Last of two parts.

Travelers — especially college students — should be happy to know that the state is proposing a new bus service from Danville to Washington. The route is expected to serve Charlottesville and Dulles International Airport, along with other stops — including Amherst, Lovingston and Culpeper in our region.

Additional service would make life easier for travelers.

However, if the route ends up competing unfairly with private carriers, that’s a problem.

Megabus connects Charlottesville to Dulles and Washington; Trailways and Greyhound go to D.C., although getting to Dulles can require longer travel times and connecting trips via Metro, partly on foot or by other bus routes.

This is unlike train service, in which private companies stopped offering passenger service and left state and federal governments to become the only providers. In that case, there is no competition between public and private entities.

Whether the proposed Virginia Breeze route would cut into private business is an open question. Megabus prices from Charlottesville to Dulles are around $25 one way. Based on prices from an existing Blacksburg-Washington route, tickets from Charlottesville to Washington could run about $35, and prices to Dulles could be slightly less.

In that case, no competitive advantage would be imposed. The value of the state-sponsored route, instead, would be in the accessibility it provides: One of Virginia’s goals is to provide better transportation options to underserved communities, those that — virtually by definition — are not adequately served by private providers.

The new route serving Charlottesville would start in Danville and follow U.S. 29, with potential stops in Altavista, Lynchburg, Warrenton, Gainesville and Union Station in D.C., in addition to those already mentioned. However, some of those stops are tentative, as appropriate infrastructure either doesn’t exist yet or has not been identified; the only sure locations so far are Lynchburg, Charlottesville, Dulles and Union Station.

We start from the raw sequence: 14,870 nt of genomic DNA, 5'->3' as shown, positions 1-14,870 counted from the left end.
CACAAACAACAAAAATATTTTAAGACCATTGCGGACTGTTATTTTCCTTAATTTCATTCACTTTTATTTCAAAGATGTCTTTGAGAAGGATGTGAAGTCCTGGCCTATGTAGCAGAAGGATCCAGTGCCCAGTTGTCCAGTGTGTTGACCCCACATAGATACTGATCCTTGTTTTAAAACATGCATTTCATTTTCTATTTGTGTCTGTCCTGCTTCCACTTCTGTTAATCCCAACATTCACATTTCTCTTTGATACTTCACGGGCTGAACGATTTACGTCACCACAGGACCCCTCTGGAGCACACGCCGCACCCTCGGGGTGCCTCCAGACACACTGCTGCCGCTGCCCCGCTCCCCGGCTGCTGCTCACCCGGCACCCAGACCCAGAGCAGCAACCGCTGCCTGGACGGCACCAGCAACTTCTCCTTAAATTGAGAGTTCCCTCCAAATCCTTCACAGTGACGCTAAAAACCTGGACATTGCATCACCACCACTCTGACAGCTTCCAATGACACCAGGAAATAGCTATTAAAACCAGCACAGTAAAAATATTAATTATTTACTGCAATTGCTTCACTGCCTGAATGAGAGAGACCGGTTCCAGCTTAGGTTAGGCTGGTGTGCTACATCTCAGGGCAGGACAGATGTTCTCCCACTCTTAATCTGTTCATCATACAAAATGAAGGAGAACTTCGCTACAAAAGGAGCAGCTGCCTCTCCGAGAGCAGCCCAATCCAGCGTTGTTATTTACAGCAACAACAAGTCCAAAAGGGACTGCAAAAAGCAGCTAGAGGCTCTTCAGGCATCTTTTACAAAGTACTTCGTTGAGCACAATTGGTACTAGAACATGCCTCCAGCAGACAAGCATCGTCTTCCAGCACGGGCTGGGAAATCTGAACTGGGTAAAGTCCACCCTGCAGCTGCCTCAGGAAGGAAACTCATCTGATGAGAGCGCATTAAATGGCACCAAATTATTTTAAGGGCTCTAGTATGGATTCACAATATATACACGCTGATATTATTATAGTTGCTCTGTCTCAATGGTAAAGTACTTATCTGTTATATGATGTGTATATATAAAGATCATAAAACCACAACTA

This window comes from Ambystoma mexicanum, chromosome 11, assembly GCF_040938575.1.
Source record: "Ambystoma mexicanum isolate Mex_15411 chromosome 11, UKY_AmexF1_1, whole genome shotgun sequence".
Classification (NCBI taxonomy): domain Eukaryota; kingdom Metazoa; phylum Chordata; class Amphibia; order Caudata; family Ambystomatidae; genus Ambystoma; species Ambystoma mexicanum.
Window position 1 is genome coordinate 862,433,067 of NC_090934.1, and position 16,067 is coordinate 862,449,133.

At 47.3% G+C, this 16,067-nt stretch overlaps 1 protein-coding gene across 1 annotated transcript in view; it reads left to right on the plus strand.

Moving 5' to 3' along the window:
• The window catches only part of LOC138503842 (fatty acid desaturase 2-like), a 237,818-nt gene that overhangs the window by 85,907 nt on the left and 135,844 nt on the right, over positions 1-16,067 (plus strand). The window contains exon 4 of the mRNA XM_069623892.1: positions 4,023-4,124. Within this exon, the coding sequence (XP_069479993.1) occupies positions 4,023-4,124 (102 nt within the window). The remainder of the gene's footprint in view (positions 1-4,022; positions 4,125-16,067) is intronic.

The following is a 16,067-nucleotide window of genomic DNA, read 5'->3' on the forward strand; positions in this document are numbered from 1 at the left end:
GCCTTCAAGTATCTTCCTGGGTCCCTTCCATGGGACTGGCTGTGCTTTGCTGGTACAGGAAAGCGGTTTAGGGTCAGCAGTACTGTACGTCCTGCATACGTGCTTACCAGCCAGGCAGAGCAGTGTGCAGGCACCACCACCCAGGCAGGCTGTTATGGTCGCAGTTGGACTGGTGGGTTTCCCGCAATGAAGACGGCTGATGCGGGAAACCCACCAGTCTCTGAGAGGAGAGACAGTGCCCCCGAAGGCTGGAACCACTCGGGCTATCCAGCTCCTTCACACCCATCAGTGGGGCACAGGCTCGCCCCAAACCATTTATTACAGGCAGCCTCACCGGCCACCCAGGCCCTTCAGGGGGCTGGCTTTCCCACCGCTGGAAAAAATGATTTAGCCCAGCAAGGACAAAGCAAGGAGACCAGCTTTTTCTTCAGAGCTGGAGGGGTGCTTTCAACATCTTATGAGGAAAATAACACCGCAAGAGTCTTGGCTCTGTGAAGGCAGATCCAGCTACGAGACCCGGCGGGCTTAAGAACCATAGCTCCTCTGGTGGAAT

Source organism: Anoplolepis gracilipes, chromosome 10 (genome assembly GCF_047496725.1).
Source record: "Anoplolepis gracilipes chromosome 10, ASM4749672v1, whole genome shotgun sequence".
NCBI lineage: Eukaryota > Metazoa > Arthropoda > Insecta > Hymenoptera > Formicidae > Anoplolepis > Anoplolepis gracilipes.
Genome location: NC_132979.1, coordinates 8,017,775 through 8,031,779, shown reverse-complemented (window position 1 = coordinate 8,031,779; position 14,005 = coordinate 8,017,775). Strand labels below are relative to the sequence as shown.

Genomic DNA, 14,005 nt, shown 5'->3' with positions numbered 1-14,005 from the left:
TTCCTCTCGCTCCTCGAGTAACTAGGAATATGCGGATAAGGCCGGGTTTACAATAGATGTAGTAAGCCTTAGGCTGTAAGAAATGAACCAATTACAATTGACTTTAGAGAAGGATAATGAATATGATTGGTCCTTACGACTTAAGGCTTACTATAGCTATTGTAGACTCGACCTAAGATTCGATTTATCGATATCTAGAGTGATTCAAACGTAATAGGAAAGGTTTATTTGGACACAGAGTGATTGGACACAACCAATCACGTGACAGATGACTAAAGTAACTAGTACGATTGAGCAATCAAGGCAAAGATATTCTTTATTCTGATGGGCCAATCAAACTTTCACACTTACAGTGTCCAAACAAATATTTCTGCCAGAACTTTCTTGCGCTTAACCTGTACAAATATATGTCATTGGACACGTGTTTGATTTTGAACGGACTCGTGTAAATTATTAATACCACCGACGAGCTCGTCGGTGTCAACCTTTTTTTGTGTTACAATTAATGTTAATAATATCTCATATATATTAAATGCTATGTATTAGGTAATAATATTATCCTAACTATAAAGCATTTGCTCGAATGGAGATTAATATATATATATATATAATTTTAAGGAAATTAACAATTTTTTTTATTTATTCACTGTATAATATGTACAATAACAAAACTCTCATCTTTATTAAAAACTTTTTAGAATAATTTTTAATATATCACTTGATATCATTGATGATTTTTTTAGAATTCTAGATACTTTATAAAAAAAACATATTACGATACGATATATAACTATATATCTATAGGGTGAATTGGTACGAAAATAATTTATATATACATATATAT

A second route is proposed from Martinsville to Richmond. It would serve South Boston, as well as Danville, Hampden-Sydney and Farmville, homes of Averett University, Hampden-Sydney College and Longwood University, respectively.

The Virginia Department of Rail and Public Transportation already operates a bus route between Blacksburg and D.C., serving Virginia Tech, VMI, Washington and Lee, Mary Washington, James Madison University and others.

Launched in 2017, that Virginia Breeze route has been wildly successful. It drew more than 14,500 riders in its first year, nearly double expectations, reports the Daily News-Record. In the first quarter of last year, ridership jumped 28% over 2018’s numbers. Clearly, there is a demand for the service.

The two proposed new routes also would come under the Virginia Breeze brand. Service could start as early as this spring, the state says.

Virginia contracts with a private transportation firm to serve the existing route. Current service is operated through Dillon’s, a subsidiary of New Jersey-based Coach USA. DRPT is reviewing proposals for the new routes, The Daily Progress has reported.

In that sense, the state is putting money back into the private sector.

We haven’t heard pushback from private operators over the competition issue, but if that’s a conversation that needs to be had, let’s get it started.

But if private operators are not harmed by the operation of a public intercity bus service, then we can rejoice in the expanded options provided to travelers — including college students coming back to school after the holidays.

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